Didn’t get the memo. ~Bob. Excerpt: Suspected Muslim insurgents have killed at least seven people in back-to-back shooting and bomb attacks in Thailand's troubled south, police said Monday. On Sunday evening an unknown number of gunmen dressed as women, travelling in three pick-up trucks, opened fire on a checkpoint in the main town of Narathiwat province killing two rangers. Shortly afterwards a bomb exploded at a nearby supermarket, followed by a second bomb at another supermarket about 300 metres (yards) away, causing fires that spread through shophouses and took three hours to extinguish. Police said they found two charred bodies of the male owner and a female teacher in the first shop, while a young boy and his parents were found dead in the second.

Labor board stalls Boeing worker's complaint against union
It’s not about protecting workers. It’s about protecting unions that contribute to Democrats. ~Bob. Excerpt: In contrast to the NLRB's haste to decide Lamons Gasket before the end of Liebman's term, the board is now dragging its feet on another case bearing on the right of individual workers to decide for or against union representation. In September 2009, workers at a new Boeing plant in South Carolina voted 199-68 to decertify the International Association of Machinists (IAM). Then in March 2010, the IAM filed its unfair labor practice complaint against Boeing, seeking to force the company to shut down the South Carolina plant. According to Boeing employee Dennis Murray, who filed a counter-claim against IAM on June 15, 2011, "the IAM unions are attempting to sabotage the jobs and work of the employees in North Charleston, SC, for the sole or primary reason that these employees rejected IAM representation and chose to work for Boeing without the interference of a labor organization." An NLRB spokesman did not return our call regarding the status of the Murray complaint.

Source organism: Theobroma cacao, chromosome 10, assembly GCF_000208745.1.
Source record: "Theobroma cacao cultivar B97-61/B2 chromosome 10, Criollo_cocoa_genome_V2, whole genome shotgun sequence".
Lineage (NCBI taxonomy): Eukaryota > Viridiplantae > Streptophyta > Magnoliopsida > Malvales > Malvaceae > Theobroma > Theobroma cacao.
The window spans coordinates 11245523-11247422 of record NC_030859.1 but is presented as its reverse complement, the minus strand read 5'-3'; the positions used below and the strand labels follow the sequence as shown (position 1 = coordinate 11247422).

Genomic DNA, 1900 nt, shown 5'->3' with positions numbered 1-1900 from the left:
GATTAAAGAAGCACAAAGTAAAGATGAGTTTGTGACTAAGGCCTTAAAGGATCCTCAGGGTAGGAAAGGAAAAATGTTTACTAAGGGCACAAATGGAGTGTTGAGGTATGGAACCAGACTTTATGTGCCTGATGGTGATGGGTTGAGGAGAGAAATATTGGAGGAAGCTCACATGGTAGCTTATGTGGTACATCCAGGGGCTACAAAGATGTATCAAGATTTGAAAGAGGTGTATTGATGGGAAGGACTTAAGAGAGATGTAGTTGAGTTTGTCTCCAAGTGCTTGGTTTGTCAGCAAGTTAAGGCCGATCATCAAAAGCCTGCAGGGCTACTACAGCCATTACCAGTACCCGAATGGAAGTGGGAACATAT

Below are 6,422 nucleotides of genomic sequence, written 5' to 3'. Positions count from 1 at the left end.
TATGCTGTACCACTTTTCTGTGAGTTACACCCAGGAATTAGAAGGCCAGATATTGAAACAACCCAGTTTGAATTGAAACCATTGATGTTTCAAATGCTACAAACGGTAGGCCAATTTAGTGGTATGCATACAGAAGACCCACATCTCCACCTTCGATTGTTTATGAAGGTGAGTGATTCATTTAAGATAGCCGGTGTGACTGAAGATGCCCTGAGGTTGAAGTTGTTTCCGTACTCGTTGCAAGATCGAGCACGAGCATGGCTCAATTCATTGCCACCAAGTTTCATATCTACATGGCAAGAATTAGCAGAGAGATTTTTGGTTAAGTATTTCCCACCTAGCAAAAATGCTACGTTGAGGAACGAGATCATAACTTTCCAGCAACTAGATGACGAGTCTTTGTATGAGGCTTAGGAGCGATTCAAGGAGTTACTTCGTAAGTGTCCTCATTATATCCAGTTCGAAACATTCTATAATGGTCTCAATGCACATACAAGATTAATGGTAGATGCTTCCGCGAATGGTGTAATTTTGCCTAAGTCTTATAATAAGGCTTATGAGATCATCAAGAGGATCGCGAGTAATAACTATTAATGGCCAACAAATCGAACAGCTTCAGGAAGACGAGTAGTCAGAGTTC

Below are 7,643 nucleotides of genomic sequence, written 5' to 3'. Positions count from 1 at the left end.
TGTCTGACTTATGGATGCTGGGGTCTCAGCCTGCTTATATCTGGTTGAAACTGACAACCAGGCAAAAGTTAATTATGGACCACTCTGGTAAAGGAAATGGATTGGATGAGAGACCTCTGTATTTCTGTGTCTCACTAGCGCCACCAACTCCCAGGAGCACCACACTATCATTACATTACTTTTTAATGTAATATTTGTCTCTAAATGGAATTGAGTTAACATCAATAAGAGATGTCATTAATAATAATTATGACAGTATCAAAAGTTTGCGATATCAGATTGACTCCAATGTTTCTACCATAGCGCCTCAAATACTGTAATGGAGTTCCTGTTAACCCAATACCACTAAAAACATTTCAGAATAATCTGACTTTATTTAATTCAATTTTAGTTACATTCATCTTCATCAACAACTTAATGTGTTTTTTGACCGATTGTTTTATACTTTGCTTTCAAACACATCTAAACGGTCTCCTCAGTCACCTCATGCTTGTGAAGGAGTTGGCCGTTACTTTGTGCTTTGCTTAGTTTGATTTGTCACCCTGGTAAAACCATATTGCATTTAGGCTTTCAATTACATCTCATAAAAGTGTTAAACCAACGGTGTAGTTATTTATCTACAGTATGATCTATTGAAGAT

Gutting the military: Looming cuts mean US retreat
Excerpt: In about a month, if a congressional “super committee” can’t come up with a plan to slim down the federal budget by $1.5 trillion in 10 years, the Pentagon will be facing the budget cleaver-- again. That’s right, if the super committee can’t agree on a drastic budget diet, the 2011 Budget Control Act (the law passed this summer, raising the debt ceiling) will trigger a spending “sequestration” (automatic reduction) of $1.2 trillion, with half -- or more -- coming from defense coffers. Team Obama has already slashed the Pentagon by some $850 billion over 10 years, including canceling some 50 major weapons programs, so this is nothing less than double trouble for our troops -- and our national security.

Shell Gets Permits for Arctic Drilling: 'A Genuine Long-Term Stimulus Plan’
Excerpt: The Shell oil company plans to start drilling multiple oil and gas exploration wells in Alaska’s Beaufort and Chukckhi Seas next summer, unless environmental activists can persuade the Environmental Protection Agency to change its mind. The EPA on Friday issued an 87-page air permit for Shell’s Kulluk drillship to explore for oil and gas in the Beaufort Sea on Alaska’s Outer Continental Shelf. And last month, the EPA issued a permit for Shell’s Discoverer drillship to begin similar work in Alaska’s Chukchi Sea. “We look forward to drilling in 2012 and validating what we believe is a valuable national resource base,” Shell said, noting that the approval process has taken almost five years. (And it ONLY took FIVE YEARS to get permission to explore, not to produce. By itself, this will produce zero barrels of oil, merely set the stage for more years of legal wrangling and bickering before—if ever—the first oil for consumption is produced.  It would take a miracle for production to begin by 2015. If the mood took them, the Russians could start in 6 months and be in full production within 2 years. But, of course, the regulations are good for us, just like castor oil, and with about the same result. Ron P.)